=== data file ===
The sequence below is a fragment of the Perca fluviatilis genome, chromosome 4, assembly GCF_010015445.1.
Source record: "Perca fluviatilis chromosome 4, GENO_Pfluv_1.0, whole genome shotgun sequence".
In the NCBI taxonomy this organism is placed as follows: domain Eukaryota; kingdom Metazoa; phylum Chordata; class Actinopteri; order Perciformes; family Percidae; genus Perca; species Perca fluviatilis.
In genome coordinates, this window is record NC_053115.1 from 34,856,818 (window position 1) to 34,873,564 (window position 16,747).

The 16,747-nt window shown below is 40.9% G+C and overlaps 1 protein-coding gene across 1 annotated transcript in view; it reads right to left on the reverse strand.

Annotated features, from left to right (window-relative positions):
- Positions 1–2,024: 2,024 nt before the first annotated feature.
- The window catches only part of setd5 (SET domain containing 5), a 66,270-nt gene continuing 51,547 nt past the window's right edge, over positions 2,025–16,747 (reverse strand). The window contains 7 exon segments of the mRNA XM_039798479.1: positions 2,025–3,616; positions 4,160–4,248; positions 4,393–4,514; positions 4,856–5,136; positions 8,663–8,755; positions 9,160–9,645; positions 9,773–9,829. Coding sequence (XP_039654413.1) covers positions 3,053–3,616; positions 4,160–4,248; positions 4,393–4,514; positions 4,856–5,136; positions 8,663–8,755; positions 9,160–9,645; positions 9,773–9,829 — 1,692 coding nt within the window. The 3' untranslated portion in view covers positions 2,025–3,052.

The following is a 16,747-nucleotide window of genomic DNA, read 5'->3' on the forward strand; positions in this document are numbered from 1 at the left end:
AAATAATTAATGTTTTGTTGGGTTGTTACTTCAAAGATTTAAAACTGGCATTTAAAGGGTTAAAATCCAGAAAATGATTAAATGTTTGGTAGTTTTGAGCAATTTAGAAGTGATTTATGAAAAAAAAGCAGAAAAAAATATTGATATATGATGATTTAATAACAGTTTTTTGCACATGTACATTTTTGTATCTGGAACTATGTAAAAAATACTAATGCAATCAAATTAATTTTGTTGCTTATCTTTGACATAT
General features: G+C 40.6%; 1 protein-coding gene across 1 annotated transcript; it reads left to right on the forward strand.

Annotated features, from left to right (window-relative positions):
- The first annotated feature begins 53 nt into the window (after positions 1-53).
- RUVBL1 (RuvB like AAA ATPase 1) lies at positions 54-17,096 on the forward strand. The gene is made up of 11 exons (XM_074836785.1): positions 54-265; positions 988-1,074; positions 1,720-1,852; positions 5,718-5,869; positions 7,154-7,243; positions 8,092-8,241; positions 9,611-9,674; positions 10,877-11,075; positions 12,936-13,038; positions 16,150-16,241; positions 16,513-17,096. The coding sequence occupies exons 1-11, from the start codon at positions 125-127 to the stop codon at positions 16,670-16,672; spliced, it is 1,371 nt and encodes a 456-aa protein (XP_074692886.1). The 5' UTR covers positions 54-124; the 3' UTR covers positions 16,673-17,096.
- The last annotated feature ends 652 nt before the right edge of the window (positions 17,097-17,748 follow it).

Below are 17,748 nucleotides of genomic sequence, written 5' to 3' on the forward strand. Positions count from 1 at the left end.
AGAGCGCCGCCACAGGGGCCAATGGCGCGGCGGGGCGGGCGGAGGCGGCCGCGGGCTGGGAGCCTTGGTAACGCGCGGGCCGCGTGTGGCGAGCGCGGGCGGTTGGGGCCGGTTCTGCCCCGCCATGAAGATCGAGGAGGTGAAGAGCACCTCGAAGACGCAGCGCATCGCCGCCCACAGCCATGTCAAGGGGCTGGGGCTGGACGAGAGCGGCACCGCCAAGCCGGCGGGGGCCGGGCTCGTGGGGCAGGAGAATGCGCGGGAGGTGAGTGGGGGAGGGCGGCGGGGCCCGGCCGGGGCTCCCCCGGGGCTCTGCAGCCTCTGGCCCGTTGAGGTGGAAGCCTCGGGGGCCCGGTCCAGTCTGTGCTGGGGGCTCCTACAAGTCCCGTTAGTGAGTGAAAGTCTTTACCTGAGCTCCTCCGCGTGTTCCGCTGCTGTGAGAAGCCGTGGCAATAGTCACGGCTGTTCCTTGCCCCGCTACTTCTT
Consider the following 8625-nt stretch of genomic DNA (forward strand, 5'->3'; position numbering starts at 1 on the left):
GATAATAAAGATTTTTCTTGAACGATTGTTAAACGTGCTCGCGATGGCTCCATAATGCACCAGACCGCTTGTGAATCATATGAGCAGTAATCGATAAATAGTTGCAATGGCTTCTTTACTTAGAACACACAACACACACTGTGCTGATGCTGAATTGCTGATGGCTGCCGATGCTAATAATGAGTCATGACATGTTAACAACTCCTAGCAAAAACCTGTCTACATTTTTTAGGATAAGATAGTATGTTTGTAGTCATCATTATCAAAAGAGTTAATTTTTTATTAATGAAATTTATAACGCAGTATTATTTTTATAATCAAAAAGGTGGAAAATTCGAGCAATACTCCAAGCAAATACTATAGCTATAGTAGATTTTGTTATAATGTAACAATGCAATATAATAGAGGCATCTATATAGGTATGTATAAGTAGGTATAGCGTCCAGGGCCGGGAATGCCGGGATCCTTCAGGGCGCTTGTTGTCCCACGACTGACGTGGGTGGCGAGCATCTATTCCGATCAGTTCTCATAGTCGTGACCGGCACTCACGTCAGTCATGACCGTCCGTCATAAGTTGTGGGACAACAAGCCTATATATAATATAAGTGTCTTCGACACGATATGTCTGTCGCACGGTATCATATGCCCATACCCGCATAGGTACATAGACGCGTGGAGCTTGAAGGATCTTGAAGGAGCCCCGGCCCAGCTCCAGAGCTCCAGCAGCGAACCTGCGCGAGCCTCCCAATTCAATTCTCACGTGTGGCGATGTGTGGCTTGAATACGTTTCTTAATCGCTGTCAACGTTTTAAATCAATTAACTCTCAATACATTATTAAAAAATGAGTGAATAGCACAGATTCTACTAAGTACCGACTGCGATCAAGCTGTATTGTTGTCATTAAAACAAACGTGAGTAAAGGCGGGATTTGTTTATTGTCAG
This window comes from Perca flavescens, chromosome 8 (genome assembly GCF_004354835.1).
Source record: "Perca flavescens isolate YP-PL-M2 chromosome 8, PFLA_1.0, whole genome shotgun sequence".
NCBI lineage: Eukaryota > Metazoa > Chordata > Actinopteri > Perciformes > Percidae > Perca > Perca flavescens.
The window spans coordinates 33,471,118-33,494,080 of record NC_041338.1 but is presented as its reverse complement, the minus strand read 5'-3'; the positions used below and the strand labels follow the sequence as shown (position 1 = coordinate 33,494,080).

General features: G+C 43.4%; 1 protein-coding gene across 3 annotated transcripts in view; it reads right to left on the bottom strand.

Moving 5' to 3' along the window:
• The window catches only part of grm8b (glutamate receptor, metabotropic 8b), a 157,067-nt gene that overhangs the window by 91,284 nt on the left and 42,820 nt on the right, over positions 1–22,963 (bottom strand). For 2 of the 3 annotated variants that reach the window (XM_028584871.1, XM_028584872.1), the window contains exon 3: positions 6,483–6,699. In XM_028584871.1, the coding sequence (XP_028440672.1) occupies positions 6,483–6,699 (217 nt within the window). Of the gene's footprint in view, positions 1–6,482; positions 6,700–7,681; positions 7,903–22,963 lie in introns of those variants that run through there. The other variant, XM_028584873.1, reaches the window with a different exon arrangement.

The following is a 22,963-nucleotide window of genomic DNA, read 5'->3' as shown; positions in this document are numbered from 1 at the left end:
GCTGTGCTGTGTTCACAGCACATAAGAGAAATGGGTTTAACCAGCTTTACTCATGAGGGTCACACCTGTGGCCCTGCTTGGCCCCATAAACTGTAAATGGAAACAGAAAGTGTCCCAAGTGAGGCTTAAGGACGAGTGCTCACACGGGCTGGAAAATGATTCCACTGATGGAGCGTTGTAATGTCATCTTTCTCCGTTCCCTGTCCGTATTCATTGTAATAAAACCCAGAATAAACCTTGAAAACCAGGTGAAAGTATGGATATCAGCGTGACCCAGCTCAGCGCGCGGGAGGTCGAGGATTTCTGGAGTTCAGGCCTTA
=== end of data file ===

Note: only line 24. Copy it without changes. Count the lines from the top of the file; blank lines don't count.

General features: G+C 43.4%; 1 protein-coding gene across 3 annotated transcripts in view; it reads right to left on the bottom strand.